Public art, postmodernism, and ‘Wahhabi Cubism’ come together in the work of Al Qadiri
Kuwaiti artist Monira Al Qadiri is a maverick. Though the word doesn’t do her justice, her humble ways and eclectic work speak volumes. Adventurous with her subjects, Monira is never afraid to explore new terrain. Most days, her art finds itself positioned well outside any self-imposed confines; on others, it morphs itself along with these confines, transforming into something totally unique. The daughter of an artist, Monira has shown time and time again that art runs in her veins. Schooled in Japan since the age of 16, she has soaked up her surroundings in Tokyo over the years to become the idiosyncratic talent she is today.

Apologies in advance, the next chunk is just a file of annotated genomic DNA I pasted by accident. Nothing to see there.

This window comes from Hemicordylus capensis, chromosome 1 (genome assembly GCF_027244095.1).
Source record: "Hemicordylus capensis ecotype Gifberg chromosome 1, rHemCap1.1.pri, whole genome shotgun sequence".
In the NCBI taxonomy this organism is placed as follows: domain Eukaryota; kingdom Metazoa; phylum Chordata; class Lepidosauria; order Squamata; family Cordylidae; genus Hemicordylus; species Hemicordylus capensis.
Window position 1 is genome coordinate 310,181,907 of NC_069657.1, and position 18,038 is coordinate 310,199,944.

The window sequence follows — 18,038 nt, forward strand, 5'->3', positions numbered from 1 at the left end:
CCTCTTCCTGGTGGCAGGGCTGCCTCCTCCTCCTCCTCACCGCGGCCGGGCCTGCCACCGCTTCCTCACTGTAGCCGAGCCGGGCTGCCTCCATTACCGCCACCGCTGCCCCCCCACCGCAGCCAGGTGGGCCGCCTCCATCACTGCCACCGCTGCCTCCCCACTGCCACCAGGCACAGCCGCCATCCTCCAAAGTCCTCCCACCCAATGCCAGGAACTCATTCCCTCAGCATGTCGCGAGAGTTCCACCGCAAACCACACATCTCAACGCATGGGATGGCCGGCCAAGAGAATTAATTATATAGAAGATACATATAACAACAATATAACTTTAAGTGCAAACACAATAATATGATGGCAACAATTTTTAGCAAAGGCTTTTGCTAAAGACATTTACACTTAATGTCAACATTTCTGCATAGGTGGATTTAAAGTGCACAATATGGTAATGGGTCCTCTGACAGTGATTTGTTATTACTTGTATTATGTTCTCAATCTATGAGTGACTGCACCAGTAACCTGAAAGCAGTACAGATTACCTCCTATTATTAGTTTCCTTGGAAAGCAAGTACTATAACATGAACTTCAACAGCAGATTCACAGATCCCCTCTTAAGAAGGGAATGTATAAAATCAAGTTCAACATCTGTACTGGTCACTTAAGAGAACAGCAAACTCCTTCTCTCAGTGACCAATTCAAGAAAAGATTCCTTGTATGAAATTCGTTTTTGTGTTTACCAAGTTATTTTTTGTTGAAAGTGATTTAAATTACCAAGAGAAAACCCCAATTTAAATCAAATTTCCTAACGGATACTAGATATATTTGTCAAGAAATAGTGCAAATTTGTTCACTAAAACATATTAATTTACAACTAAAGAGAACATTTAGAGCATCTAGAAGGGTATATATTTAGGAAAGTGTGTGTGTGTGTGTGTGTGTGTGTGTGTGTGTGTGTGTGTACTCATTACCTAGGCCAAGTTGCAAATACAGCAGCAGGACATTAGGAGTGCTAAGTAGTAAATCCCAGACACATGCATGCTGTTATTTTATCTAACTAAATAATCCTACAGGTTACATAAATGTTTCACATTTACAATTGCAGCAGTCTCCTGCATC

After having been asked to participate in Sultan Gallery’s 50/20 exhibition in 2011, which celebrated 50 years of independence and the 20th anniversary of the liberation of Kuwait, Monira began looking around the city for inspiration. After hours of driving around Kuwait, the artist spotted what looked like painted murals on power generators, which she thought of as ‘naïve’ in terms of their style; nonetheless, these generators captured the artist’s attention, and transported her into a world of ‘state-sanctioned religious art’, as she describes it. With their Art Brut-like quality, what drew her to the murals in particular was the medium through which they were displayed. Were these murals sponsored by the state, or some sort of religious foundation? Such was the question the artist posed to herself as she began taking picture after picture of the generator murals.